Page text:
Today’s business environment requires leaders to be able to react quickly to the changes that are constantly emerging. Agile techniques help leaders face such challenges and engage the organization in an environment where it can respond flexibly to emerging changes (Fincke et al. 2020; Hitka et al., 2018). Agile people leadership is based on motivating team members while allowing them to communicate with each other and set goals, with each of them involved in decisionmaking and capable of self-management (Salajová, 2020). In the past, people leadership has mainly focused on the individual and his or her relationship with subordinates or successors. The field of leadership has primarily focused on the behavior, thinking, and actions of the leader in a team or organization (Blštáková et al., 2020; Jankelová et al., 2021; Salajová 2020). This paradigm has dominated the field of organizational behavior for decades.

Employee Attitude to Organisational Change in Small and Medium-Sized Enterprises

Peter Karácsony, Zdenko Metzker, Tihana Vasic, Judit Petra Koltai

The paper’s aim is, in a broader sense, human resource management in the context of change management. Different groups of individuals manage change differently. Therefore, it is essential, appropriate and expedient to examine the perception of change in the 21st century. Changes are happening more and more frequently due to scientific and technical progress. Changes are part of the life of every single member of society or every organisation. Therefore, a study of this issue must be considered justified. This paper presents the results of research focused on small and medium-sized enterprises. Employees of small and mediumsized enterprises in the study evaluated the effects of possible changes in enterprises from their work and organisation. The article examined in more depth personal perceptions, especially those who have not yet undergone a change. The second group surveyed are- employees who have already passed through the ground in their professional lives.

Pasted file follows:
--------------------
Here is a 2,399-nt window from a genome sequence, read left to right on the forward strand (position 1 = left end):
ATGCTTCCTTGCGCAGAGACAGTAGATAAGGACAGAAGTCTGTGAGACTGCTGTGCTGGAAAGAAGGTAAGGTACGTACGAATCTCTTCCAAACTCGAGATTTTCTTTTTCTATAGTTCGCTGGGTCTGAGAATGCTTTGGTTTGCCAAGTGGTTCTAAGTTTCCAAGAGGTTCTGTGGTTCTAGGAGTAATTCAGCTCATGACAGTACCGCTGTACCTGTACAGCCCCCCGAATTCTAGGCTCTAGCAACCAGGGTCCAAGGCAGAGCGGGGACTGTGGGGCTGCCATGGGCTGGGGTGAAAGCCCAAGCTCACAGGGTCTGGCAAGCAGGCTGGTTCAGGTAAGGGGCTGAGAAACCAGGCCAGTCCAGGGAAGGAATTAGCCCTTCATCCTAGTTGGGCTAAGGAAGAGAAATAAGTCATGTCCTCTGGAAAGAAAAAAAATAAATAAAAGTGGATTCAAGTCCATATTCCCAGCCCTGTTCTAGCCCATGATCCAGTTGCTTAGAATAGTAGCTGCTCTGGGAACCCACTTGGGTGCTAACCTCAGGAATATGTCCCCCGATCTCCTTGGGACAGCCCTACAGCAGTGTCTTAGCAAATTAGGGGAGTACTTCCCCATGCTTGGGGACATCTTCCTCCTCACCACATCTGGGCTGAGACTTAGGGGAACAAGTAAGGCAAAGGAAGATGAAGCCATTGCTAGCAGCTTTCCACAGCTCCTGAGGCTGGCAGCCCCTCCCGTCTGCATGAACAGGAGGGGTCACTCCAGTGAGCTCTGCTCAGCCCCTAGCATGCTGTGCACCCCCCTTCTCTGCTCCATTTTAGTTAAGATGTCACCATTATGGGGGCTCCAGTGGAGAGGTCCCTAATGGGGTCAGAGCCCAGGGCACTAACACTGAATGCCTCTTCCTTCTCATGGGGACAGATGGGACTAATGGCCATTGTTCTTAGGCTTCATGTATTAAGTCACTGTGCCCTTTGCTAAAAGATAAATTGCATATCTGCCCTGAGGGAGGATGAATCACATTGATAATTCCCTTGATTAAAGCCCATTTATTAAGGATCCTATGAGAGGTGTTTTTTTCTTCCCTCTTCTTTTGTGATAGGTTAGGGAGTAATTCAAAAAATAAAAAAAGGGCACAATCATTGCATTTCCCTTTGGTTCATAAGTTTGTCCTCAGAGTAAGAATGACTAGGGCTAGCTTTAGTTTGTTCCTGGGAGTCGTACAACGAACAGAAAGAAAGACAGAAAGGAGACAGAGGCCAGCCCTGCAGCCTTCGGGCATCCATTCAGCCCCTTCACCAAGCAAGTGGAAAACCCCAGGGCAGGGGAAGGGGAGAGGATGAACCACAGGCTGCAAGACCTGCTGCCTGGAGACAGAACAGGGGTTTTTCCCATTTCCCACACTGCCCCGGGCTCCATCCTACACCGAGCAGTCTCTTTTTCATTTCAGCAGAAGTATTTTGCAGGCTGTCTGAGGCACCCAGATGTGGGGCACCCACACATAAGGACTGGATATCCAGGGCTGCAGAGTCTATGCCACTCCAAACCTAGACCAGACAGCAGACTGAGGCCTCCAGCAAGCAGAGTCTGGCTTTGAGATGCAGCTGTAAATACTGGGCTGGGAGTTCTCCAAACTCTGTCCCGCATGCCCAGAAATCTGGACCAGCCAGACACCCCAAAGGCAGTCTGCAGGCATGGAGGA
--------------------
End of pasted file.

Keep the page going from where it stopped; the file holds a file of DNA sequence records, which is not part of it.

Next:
Education vs. Entrepreneurship – Between Theory and Practice: The Case of SMEs in Poland

Andrzej Janowski, Olga Gonchar, Ruslan Yakovyshyn

Entrepreneurship is a source of innovation, employment, growth and economic development (Penaluna, 2018). Therefore, promoting entrepreneurship education is one of the most important policy objectives in the European Union and in the Member States (Kuratko et al., 2021). Raising the level of entrepreneurial knowledge is seen as essential in shaping mindsets as well as providing the necessary competences to develop an entrepreneurial culture. Therefore, it becomes important that efforts in the field of entrepreneurship education are directed towards providing society with an opportunity to acquire the aforementioned competences with the highest degree of educational efficiency (Valerio et al., 2014). Therefore, academics are increasingly calling for more determined action aimed at developing theories of entrepreneurship education (Davidsson et al., 2001; Haase & Lautenschlager 2011; Low & MacMillan 1988). The validity of this appeal is still relevant in 2022 and, although evidence for a well-articulated theory is still limited, the historical foundations of entrepreneurship education theory already exist.